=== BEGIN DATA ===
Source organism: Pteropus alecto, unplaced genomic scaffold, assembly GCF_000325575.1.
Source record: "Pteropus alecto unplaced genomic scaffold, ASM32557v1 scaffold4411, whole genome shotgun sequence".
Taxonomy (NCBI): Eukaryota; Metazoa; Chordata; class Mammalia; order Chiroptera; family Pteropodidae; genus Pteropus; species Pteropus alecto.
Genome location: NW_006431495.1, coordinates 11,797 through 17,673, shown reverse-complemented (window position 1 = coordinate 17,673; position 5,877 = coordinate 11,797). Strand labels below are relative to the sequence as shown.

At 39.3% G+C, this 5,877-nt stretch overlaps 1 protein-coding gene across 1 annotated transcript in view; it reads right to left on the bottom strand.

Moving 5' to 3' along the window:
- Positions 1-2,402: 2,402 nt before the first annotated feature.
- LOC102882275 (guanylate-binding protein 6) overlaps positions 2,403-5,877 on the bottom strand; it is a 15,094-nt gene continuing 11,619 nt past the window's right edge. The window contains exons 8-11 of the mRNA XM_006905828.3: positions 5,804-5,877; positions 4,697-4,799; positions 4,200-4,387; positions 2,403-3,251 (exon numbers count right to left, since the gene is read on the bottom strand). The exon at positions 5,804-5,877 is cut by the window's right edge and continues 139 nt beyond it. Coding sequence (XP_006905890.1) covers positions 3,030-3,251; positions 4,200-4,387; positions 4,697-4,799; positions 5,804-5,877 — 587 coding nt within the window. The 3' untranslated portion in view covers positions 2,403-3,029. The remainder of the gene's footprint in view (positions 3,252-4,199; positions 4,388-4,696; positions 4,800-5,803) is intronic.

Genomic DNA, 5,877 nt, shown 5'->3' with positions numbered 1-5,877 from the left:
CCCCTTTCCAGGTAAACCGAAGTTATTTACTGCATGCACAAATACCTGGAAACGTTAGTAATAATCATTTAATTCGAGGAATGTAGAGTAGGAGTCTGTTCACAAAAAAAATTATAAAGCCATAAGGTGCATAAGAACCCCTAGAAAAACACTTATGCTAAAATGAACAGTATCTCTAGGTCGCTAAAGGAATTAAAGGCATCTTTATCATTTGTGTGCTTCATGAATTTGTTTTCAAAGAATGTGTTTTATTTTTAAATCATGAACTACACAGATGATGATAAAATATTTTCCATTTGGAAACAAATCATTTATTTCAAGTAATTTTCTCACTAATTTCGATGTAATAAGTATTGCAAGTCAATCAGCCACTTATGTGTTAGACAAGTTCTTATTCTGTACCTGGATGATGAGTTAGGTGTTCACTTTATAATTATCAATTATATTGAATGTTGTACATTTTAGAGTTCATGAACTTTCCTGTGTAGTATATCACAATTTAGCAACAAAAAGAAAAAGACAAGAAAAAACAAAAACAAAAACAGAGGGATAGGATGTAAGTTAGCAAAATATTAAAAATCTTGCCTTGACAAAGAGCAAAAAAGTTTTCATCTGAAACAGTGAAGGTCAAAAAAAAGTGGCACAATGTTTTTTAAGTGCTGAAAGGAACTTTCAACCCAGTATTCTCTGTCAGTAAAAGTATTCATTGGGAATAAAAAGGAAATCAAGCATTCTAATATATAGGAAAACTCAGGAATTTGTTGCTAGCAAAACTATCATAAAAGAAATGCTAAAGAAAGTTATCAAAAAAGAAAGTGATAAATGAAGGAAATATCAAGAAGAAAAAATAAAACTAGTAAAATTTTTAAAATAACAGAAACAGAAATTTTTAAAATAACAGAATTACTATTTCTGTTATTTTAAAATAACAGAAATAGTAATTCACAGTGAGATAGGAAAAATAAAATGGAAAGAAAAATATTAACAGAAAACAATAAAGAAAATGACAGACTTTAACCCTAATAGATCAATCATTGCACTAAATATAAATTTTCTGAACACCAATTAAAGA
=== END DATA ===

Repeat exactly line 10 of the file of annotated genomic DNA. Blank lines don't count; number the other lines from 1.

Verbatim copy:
CCCCTTTCCAGGTAAACCGAAGTTATTTACTGCATGCACAAATACCTGGAAACGTTAGTAATAATCATTTAATTCGAGGAATGTAGAGTAGGAGTCTGTTCACAAAAAAAATTATAAAGCCATAAGGTGCATAAGAACCCCTAGAAAAACACTTATGCTAAAATGAACAGTATCTCTAGGTCGCTAAAGGAATTAAAGGCATCTTTATCATTTGTGTGCTTCATGAATTTGTTTTCAAAGAATGTGTTTTATTTTTAAATCATGAACTACACAGATGATGATAAAATATTTTCCATTTGGAAACAAATCATTTATTTCAAGTAATTTTCTCACTAATTTCGATGTAATAAGTATTGCAAGTCAATCAGCCACTTATGTGTTAGACAAGTTCTTATTCTGTACCTGGATGATGAGTTAGGTGTTCACTTTATAATTATCAATTATATTGAATGTTGTACATTTTAGAGTTCATGAACTTTCCTGTGTAGTATATCACAATTTAGCAACAAAAAGAAAAAGACAAGAAAAAACAAAAACAAAAACAGAGGGATAGGATGTAAGTTAGCAAAATATTAAAAATCTTGCCTTGACAAAGAGCAAAAAAGTTTTCATCTGAAACAGTGAAGGTCAAAAAAAAGTGGCACAATGTTTTTTAAGTGCTGAAAGGAACTTTCAACCCAGTATTCTCTGTCAGTAAAAGTATTCATTGGGAATAAAAAGGAAATCAAGCATTCTAATATATAGGAAAACTCAGGAATTTGTTGCTAGCAAAACTATCATAAAAGAAATGCTAAAGAAAGTTATCAAAAAAGAAAGTGATAAATGAAGGAAATATCAAGAAGAAAAAATAAAACTAGTAAAATTTTTAAAATAACAGAAACAGAAATTTTTAAAATAACAGAATTACTATTTCTGTTATTTTAAAATAACAGAAATAGTAATTCACAGTGAGATAGGAAAAATAAAATGGAAAGAAAAATATTAACAGAAAACAATAAAGAAAATGACAGACTTTAACCCTAATAGATCAATCATTGCACTAAATATAAATTTTCTGAACACCAATTAAAGA